Posted by: Jerry Garrett | December 3, 2011

Where Was “The Artist” Filmed? List of Specific Locations

The famed stage of the 2,000-seat Orpheum Theater (


As a followup to my earlier column on the making of the silent film smash, “The Artist“, here are some more specific locations:

Was that a real theater, as shown in the movie? Of course! This is Hollywood, after all. No shortage of theaters here…

L.A.'s historic South Broadway theater district in the 1940s.

The interiors and exteriors are the actual Orpheum Theater in the historic South Broadway theater district, in downtown Los Angeles. Check out their website and gallery. I particularly enjoyed the history of the theater, on their site, which was written by Harry Connick Jr. (A man of so many talents, including eloquent historian!)

The Orpheum was a particularly apropos choice for “The Artist” to re-create silent movie premieres. The theater opened its doors in 1926, and was a showcase for not only silent films – for another year or so, until talkies revolutionized the movie business – but also live musical and vaudeville acts. Many performers saw their careers launched at the Orpheum, including a pre-Wizard of Oz Judy Garland (still known as Francis Gumm back then).

The Los Angeles Theater grand opening in 1931 for "City Lights"

The Los Angeles Theater was used for the premiere of George Valentin’s final flop. Maybe it is an apropos choice too, as its grand opening in 1931 hosted the premiere of Charlie Chaplin’s “City Lights”. Chaplin and his films were cited by “The Artist” director Michel Hazanavicius as inspirations.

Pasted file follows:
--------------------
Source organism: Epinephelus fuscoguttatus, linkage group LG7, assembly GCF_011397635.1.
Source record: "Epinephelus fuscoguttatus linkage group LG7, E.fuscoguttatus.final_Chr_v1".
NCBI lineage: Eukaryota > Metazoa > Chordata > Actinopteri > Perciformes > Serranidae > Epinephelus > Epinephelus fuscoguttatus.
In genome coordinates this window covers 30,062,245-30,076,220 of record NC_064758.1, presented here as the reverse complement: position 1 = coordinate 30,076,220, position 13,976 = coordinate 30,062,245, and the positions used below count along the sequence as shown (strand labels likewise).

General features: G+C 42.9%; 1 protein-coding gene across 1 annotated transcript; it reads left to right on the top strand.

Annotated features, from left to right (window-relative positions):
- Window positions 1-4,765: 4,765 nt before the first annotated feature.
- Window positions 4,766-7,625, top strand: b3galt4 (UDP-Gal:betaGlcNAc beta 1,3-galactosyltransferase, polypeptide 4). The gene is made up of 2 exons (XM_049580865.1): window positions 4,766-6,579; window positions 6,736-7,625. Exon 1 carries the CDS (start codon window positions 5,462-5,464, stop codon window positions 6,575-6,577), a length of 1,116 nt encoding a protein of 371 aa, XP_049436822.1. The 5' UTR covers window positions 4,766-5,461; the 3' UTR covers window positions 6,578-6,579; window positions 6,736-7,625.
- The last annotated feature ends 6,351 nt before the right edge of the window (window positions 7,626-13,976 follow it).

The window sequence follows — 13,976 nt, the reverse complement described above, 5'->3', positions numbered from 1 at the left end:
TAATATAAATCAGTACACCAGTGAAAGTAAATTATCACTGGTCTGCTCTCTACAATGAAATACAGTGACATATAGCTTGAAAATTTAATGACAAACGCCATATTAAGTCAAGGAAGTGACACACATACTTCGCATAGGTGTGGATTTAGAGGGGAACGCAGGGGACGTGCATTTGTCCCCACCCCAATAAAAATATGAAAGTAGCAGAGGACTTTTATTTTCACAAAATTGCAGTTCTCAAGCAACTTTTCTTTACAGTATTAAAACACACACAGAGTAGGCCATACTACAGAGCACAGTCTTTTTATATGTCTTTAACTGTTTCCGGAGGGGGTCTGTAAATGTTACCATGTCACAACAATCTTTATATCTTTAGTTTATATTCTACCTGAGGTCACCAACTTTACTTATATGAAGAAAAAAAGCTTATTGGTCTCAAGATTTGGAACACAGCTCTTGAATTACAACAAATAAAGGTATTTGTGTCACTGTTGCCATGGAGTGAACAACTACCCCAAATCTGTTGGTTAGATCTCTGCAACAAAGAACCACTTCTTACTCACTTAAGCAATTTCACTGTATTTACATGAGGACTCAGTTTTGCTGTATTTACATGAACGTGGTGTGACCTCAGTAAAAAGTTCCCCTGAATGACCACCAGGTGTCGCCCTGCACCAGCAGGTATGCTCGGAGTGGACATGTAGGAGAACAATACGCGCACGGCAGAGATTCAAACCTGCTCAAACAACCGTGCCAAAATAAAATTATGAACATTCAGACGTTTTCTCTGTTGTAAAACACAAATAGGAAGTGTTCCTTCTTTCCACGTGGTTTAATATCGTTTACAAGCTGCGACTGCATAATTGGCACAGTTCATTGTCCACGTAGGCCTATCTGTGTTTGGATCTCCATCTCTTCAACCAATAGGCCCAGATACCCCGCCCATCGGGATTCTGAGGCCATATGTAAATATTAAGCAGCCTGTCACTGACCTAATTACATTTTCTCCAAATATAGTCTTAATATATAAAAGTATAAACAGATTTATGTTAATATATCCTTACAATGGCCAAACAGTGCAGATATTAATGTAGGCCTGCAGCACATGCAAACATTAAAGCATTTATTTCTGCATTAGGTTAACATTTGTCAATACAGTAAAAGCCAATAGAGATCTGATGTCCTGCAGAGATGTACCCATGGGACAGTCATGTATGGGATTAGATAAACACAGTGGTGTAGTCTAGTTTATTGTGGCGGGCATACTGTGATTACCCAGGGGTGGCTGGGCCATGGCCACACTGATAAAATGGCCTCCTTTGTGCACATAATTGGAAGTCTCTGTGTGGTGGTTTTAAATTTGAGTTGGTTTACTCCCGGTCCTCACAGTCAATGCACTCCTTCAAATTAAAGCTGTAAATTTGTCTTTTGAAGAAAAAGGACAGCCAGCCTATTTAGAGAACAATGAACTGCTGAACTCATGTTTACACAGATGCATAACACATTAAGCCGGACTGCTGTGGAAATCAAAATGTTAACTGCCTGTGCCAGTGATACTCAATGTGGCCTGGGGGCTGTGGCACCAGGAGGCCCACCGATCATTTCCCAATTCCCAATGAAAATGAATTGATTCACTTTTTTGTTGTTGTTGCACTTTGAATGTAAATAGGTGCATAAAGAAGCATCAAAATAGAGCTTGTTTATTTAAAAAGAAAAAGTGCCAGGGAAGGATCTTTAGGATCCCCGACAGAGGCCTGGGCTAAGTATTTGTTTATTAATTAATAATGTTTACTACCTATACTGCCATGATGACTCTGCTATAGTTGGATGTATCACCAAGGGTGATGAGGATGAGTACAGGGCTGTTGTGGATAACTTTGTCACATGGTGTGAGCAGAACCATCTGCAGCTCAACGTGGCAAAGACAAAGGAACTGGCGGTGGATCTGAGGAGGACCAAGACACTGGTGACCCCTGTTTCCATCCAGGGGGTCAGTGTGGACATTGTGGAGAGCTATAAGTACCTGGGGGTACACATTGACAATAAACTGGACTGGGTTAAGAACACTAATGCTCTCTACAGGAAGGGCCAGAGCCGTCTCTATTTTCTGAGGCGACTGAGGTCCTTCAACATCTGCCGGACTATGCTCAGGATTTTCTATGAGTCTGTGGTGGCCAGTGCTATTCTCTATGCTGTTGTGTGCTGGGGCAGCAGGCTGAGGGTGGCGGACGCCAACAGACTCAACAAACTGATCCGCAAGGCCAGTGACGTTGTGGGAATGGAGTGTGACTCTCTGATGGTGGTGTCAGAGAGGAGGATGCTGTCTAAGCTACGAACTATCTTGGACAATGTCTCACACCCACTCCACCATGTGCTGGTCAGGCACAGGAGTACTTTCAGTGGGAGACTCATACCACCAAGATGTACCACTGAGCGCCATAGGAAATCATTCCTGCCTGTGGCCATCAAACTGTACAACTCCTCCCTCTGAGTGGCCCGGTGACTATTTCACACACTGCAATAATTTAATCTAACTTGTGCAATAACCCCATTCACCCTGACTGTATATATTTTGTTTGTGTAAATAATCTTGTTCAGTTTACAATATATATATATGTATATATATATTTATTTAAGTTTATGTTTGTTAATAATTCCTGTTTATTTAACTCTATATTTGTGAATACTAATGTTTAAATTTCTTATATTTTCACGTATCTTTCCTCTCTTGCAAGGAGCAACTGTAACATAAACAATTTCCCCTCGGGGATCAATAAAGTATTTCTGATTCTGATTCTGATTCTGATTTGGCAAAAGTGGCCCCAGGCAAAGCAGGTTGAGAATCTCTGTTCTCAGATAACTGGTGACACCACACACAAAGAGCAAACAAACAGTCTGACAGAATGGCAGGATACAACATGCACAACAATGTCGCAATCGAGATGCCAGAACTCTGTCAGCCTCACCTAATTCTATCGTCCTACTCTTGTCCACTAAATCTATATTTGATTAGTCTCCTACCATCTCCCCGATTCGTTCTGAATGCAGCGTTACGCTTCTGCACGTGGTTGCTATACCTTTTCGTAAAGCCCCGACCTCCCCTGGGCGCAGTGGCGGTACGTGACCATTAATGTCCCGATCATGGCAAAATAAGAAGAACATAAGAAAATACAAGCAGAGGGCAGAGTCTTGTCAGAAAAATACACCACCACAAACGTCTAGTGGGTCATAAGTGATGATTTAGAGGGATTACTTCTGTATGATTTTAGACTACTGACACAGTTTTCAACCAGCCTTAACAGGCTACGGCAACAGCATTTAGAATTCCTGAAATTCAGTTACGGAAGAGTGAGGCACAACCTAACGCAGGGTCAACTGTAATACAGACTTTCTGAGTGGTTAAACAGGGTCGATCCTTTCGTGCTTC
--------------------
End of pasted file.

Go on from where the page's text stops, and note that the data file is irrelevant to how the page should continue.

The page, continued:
The Orpheum and the Los Angeles (as well as the nearby Palace) were saved from the wrecking ball in recent times, and gloriously restored. The historic Wilshire Ebell Theater also doubled as an auction house in the movie.

What about those palatial homes shown in the film? Real houses – with real historical significance! Two residences on Franklin Place in L.A. were used – Peppy’s house was really actress Mary Pickford’s house during the late teens (1917-1919, give or take a year) when she was secretly dating actor Douglas Fairbanks – to whom she was later married.

Busby Berkeley bought Villa Guasti in 1937.

Also shown was Hollywood musical maestro Busby Berkeley’s mansion on 3500 W. Adams Blvd. in Los Angeles. Some may know it also as Villa Guasti – the name of the family who commissioned its construction in 1909-1913.

The lavish Bradbury Building (circa 1893) – another restored masterpiece in downtown L.A. – was the site of the movie’s “Kinograph Studios”. The building has been used as a movie set before – notably in “Chinatown”.

Bradbury Bldg.

Exterior shots were mostly filmed in the Greater Wilshire/Hancock Park area, west of downtown Los Angeles. Want some specific addresses? Try Oakwood Ave. between Beverly Blvd. and Melrose Ave.; Hudson Ave., near the Wilshire Country Club, between 3rd St. and Beverly.

The restaurant scene? Shot inside Cicada’s, on Olive St., in downtown L.A.

Various exterior shots using monolithic, non-descript buildings were actually shot at a Southern California Edison (the local power company) Art Deco-era building near downtown L.A.